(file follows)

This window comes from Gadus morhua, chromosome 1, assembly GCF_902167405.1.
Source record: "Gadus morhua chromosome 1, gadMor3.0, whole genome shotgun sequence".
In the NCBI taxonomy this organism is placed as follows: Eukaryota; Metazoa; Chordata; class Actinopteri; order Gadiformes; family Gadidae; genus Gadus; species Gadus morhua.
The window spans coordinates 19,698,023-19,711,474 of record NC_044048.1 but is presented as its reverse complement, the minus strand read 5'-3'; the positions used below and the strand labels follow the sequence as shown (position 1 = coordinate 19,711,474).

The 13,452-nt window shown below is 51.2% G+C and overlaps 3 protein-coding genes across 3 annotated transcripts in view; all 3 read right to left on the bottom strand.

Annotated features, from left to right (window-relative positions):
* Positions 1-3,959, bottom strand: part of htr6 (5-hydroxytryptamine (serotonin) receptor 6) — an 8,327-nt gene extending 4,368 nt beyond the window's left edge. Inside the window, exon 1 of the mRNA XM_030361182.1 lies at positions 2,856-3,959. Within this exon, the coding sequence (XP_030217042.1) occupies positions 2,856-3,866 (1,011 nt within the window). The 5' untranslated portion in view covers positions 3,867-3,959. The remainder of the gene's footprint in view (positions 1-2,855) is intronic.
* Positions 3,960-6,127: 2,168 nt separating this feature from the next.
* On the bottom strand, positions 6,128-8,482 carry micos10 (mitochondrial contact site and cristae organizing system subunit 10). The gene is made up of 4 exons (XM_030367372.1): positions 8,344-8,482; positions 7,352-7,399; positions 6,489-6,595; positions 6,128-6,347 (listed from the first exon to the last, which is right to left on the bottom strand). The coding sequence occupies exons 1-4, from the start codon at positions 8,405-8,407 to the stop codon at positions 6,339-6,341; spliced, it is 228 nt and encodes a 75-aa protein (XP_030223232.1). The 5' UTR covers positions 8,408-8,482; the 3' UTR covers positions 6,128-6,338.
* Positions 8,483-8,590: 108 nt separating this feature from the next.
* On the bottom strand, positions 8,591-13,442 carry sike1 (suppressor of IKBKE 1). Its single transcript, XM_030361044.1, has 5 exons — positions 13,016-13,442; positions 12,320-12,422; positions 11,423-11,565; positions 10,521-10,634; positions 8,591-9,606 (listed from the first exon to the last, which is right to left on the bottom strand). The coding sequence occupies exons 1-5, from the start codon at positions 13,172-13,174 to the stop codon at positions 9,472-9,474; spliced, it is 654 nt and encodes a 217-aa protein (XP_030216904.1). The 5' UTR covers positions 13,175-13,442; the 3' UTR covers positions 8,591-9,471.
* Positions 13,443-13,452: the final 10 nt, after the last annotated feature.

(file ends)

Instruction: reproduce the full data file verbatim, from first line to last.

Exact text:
This window comes from Gadus morhua, chromosome 1, assembly GCF_902167405.1.
Source record: "Gadus morhua chromosome 1, gadMor3.0, whole genome shotgun sequence".
In the NCBI taxonomy this organism is placed as follows: Eukaryota; Metazoa; Chordata; class Actinopteri; order Gadiformes; family Gadidae; genus Gadus; species Gadus morhua.
The window spans coordinates 19,698,023-19,711,474 of record NC_044048.1 but is presented as its reverse complement, the minus strand read 5'-3'; the positions used below and the strand labels follow the sequence as shown (position 1 = coordinate 19,711,474).

The 13,452-nt window shown below is 51.2% G+C and overlaps 3 protein-coding genes across 3 annotated transcripts in view; all 3 read right to left on the bottom strand.

Annotated features, from left to right (window-relative positions):
* Positions 1-3,959, bottom strand: part of htr6 (5-hydroxytryptamine (serotonin) receptor 6) — an 8,327-nt gene extending 4,368 nt beyond the window's left edge. Inside the window, exon 1 of the mRNA XM_030361182.1 lies at positions 2,856-3,959. Within this exon, the coding sequence (XP_030217042.1) occupies positions 2,856-3,866 (1,011 nt within the window). The 5' untranslated portion in view covers positions 3,867-3,959. The remainder of the gene's footprint in view (positions 1-2,855) is intronic.
* Positions 3,960-6,127: 2,168 nt separating this feature from the next.
* On the bottom strand, positions 6,128-8,482 carry micos10 (mitochondrial contact site and cristae organizing system subunit 10). The gene is made up of 4 exons (XM_030367372.1): positions 8,344-8,482; positions 7,352-7,399; positions 6,489-6,595; positions 6,128-6,347 (listed from the first exon to the last, which is right to left on the bottom strand). The coding sequence occupies exons 1-4, from the start codon at positions 8,405-8,407 to the stop codon at positions 6,339-6,341; spliced, it is 228 nt and encodes a 75-aa protein (XP_030223232.1). The 5' UTR covers positions 8,408-8,482; the 3' UTR covers positions 6,128-6,338.
* Positions 8,483-8,590: 108 nt separating this feature from the next.
* On the bottom strand, positions 8,591-13,442 carry sike1 (suppressor of IKBKE 1). Its single transcript, XM_030361044.1, has 5 exons — positions 13,016-13,442; positions 12,320-12,422; positions 11,423-11,565; positions 10,521-10,634; positions 8,591-9,606 (listed from the first exon to the last, which is right to left on the bottom strand). The coding sequence occupies exons 1-5, from the start codon at positions 13,172-13,174 to the stop codon at positions 9,472-9,474; spliced, it is 654 nt and encodes a 217-aa protein (XP_030216904.1). The 5' UTR covers positions 13,175-13,442; the 3' UTR covers positions 8,591-9,471.
* Positions 13,443-13,452: the final 10 nt, after the last annotated feature.